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Vermont is considering a bike corridor along Route 5, but it would be years away

A photograph of a paved road with a narrow shoulder  under a blue cloudy sky. The road borders trees on one side and a field on the other.
Doug Kerr
The state started surveying towns and planning commissions along the roadway this month to gauge interest in the project. The survey will close in mid-November.

The state is asking town leaders and regional planners for feedback on an idea to build a bicycle corridor along Route 5. The road runs nearly 200 miles from Massachusetts to Quebec, along the eastern side of Vermont.

New infrastructure geared towards cyclists could look like a combination of painted bike lanes and off-road paths extending the length of the state. It would be a huge project, if it goes forward.

“We have not done anything on the scale of Route 5,” said Matthew Arancio, a planning manager with the Vermont Agency of Transportation.

“That’s the reason why this is the first preliminary survey is that this is just a big scale — both in terms of the people involved [and] the geography.”

We have not done anything on the scale of Route 5.
Matthew Arancio, a planning manager with the Vermont Agency of Transportation

The agency started surveying town select boards and regional planning commissions this month as required under recent state legislation mandating they gauge interest in “the creation of a bicycle corridor along some or all of U.S. Route 5, including the consideration of the costs of creation and benefits to the tourism industry.”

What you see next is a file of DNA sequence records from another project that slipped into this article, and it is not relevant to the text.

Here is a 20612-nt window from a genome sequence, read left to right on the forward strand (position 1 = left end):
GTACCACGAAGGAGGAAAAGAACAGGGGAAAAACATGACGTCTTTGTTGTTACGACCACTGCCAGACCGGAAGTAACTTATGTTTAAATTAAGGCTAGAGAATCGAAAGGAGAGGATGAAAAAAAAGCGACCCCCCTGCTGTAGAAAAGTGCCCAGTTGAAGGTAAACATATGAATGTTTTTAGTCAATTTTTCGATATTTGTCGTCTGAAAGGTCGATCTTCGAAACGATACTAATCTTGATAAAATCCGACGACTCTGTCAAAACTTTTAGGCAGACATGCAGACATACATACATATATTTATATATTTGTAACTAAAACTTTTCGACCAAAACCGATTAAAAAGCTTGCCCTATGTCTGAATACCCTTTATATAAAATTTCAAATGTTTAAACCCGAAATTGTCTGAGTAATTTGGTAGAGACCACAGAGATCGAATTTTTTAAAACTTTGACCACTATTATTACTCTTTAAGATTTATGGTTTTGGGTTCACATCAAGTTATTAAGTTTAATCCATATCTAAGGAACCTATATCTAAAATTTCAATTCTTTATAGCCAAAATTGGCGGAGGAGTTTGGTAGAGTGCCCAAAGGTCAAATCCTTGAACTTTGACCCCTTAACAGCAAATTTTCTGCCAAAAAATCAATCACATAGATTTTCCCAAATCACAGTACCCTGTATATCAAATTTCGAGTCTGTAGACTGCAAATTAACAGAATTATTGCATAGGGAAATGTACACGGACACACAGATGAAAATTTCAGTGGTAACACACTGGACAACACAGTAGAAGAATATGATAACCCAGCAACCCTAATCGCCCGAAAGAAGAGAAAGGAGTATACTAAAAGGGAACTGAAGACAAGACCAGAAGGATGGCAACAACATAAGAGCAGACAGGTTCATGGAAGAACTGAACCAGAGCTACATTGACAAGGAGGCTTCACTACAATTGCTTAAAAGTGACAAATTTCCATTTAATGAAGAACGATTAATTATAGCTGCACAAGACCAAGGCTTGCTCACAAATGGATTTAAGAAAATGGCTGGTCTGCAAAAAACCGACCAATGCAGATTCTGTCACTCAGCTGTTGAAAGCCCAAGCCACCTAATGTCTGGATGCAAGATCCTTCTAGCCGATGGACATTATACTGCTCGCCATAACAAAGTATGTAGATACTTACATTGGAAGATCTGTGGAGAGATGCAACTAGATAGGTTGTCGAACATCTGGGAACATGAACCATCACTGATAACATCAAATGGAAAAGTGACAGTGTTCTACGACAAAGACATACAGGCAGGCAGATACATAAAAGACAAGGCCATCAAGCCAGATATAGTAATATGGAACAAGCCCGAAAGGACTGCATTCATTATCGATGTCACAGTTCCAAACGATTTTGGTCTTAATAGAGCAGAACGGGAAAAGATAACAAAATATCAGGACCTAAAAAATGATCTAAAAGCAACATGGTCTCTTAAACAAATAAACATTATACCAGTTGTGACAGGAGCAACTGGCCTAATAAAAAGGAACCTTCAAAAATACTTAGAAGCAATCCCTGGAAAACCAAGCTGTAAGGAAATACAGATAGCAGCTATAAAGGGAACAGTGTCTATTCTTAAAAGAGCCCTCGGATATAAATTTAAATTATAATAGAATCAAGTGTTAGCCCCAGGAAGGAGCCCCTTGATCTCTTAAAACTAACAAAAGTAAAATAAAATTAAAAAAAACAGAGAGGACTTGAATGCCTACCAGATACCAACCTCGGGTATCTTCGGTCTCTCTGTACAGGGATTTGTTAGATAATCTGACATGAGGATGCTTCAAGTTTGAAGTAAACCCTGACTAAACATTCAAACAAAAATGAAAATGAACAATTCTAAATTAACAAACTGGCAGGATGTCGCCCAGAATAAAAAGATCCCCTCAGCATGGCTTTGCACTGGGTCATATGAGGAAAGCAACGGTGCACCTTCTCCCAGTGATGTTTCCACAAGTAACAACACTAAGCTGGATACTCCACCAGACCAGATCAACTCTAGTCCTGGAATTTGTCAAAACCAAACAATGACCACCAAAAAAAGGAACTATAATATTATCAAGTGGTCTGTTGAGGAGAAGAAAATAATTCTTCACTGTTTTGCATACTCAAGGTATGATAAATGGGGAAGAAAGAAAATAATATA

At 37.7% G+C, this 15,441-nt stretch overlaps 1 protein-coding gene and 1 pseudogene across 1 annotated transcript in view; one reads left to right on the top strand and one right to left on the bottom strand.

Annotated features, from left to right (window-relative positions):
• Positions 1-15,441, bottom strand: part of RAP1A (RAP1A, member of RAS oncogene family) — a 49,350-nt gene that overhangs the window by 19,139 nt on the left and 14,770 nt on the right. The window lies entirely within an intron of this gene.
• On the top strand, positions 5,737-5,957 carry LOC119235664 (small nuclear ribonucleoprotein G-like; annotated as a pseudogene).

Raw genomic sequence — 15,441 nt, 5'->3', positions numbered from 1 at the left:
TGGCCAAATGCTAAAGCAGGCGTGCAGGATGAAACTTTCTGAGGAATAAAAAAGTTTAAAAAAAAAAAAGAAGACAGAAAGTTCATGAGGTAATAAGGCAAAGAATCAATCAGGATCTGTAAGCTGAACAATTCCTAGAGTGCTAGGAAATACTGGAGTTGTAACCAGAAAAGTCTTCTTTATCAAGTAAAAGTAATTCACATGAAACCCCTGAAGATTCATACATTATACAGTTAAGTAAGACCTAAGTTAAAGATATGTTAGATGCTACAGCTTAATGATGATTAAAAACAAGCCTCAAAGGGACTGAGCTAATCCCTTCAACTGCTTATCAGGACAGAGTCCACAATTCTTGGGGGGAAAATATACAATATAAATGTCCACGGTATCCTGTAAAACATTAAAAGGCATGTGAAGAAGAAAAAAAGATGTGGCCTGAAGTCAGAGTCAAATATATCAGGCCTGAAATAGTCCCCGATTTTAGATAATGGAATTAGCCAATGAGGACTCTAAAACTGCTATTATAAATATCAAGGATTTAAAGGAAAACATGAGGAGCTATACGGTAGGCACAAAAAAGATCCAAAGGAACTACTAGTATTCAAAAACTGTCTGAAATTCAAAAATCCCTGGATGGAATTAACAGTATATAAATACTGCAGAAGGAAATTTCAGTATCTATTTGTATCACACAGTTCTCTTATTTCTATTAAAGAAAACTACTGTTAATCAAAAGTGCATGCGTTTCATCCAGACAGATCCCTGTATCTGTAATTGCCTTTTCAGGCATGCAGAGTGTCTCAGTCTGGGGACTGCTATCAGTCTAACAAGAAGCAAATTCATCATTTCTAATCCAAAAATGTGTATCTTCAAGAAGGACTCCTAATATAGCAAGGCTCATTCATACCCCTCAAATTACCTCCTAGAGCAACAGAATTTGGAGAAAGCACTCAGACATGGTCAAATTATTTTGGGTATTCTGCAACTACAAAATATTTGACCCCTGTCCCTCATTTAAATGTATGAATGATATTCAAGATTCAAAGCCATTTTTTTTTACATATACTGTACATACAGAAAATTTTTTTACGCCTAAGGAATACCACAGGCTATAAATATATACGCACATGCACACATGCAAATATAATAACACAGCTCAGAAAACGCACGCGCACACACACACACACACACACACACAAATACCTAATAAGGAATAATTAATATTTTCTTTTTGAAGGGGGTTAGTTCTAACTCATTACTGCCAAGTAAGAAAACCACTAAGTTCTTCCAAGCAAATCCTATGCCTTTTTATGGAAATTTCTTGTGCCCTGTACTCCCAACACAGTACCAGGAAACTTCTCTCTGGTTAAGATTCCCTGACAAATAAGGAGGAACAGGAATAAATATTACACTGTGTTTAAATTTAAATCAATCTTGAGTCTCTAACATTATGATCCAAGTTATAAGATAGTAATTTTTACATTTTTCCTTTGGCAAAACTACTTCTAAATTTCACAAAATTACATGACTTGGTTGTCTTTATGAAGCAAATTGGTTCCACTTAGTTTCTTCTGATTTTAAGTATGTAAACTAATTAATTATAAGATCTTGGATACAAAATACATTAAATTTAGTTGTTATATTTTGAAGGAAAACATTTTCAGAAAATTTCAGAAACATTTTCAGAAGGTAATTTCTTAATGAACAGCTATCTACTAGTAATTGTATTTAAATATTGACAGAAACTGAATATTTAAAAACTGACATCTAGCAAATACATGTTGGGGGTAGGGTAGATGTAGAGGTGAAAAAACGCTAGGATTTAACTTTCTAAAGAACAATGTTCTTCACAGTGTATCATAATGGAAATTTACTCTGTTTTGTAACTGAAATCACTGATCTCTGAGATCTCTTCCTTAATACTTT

There’s a lot of interest in this type of infrastructure right now, according to Arancio, like a bike trail that goes from Montreal to New York City, and the recently-completed Lamoille Valley Rail Trail.

More from Vermont Public: As Lamoille Valley Rail Trail nears completion, northern Vt. towns prepare for tourists

For reference, he said the Lamoille Valley Rail Trail took about 10 years to complete from the initial planning process.

“And that’s entirely within the agency purview. That’s not talking about any additional complexities associated with adjacent properties,” Arancio said.

“I would definitely expect a longer time frame for this one.”

Have questions, comments or tips? Send us a message or contact reporter Lexi Krupp:


Lexi covers science and health stories for Vermont Public.
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